PCSTATS Main Page Follow PCSTATS on Facebook PCSTATS RSS Feed PCSTATS Twitter Feed + Motherboards
+ Videocards
+ Memory
+ Beginners Guides
News & Advanced Search  Feedback?
[X]   Directory of
Guides & Reviews

Beginners Guides
Weekly Newsletter
Archived Newsletters

+70 MORE Beginner GUIDES....  
 
Contact the Suite 66 Advertising Agency
Seagate Backup Plus Slim External USB 3.0 2TB Hard Drive Review

Beginners Guides: The Registry: Backups, Repairs, and Protection

Beginners Guides: The Registry: Backups, Repairs, and Protection - PCSTATS
Abstract: The Registry is crucial to Windows, but if you know how to edit it, you can customize your system in places you never thought possible.
Filed under: Beginners Guides Published:  Author: 
External Mfg. Website: PCstats Aug 09 2004   Mike Dowler  
Home > Reviews > Beginners Guides > PCstats

Restoring the Registry

If your symptoms are being caused by entries in the registry made by a newly installed program, or an improperly removed one, restoring an earlier .reg file backup will not necessarily cure them, since this type of file will not overwrite newer registry entries. For this reason, it's a good idea to keep both .reg and hive file backups of the registry available.

Failing this, your next best option is to use the built in system restore utility to roll back the registry to a recent point. When enabled (as it is by default in Windows XP), it stores general configuration information at regular intervals, and whenever you install or remove software. By using the system restore interface, you can select one of the available snapshots and restore your registry back to its status at that point in time.

To use system restore:

Go to 'start\all programs\accessories\system tools\system restore to start the program. If you want to manually create a restore point, select the 'create a restore point' option.

To restore your PC to a specific restore point, choose the 'restore my computer to an earlier time' option, then use the calendar list of restore points to select your desired restore time.

If your PC will not boot fully into WindowsXP, you can still use system restore to a degree. If you can boot into safe mode you can use system restore to restore saved points normally. To boot into safe mode after restarting your computer, press F8 repeatedly as soon as the computer begins to boot. This will bring you to the Windows Advanced Options menu, where you can select the 'boot into safe mode' option to load Windows with a minimal set of drivers.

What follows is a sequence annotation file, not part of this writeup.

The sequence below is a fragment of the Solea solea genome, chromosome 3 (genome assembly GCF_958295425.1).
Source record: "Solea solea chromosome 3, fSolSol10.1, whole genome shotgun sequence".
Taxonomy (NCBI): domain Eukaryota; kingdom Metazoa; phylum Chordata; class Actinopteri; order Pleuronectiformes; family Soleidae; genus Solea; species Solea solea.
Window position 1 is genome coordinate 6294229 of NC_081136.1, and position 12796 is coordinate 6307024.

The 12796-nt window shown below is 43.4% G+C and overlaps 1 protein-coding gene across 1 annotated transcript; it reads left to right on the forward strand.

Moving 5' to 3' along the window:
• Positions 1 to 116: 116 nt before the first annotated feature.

If you cannot even boot into safe mode, you can still hit F8 at startup and choose the 'restore last known good configuration' option which will restore Windows to the most recent system restore point, possibly saving your bacon.

Restoring a system state backup

If you made a system state backup with the XP backup utility, restoring this will revert your registry back to its state at the time of the backup.

To do this, start the backup utility and select 'restore wizard (advanced).' Now double click your backup file in the left hand pane, then place a check next to 'system state data.'

Hit 'next' and ensure that the details are correct before hitting 'finish' to restore your registry.

< Previous Page © 2017 PCSTATS.com
Please respect the time and effort that went into creating each PCSTATS Beginners Guide, do not illegally copy. Thank you.
Next Page >

 

Contents of Article: PCstats
 Pg 1.  Beginners Guides: The Registry: Backups, Repairs, and Protection
 Pg 2.  A deeper look at the XP registry
 Pg 3.  Other Registry Values
 Pg 4.  Backing up Windows Registry Manually
 Pg 5.  Using WindowsXP Backup
 Pg 6.  Enabling System Restore
 Pg 7.  — Restoring the Registry
 Pg 8.  Safe Registry Procedures
 Pg 9.  Starter Registry Hacks

SEARCH PCSTATS 
Use the power of Google to search all of PCSTATS and the PCSTATS Forums. Tell us what you think of this new feature - FEEDBACK?
   06 / 24 / 2017 | 6:42PM
Hardware Sections 


google
 
PCSTATS Network Features Information About Us Contact
FrostyTech
TransmetaZone
BeginnersPC
PCSTATS Newsletter
PCSTATS Forums
ShoppingList Assistance
Tech Glossary
Technology WebSite Listings
PermaLink News
Archived News
Submit News (Review RSS Feed)
Site Map
PCstats Wallpaper
About Us
Employment
Privacy Policy
Advertise on PCSTATS

How's Our Driving?
© Copyright 1999-2017 www.pcstats.com All rights reserved. Privacy policy and Terms of Use.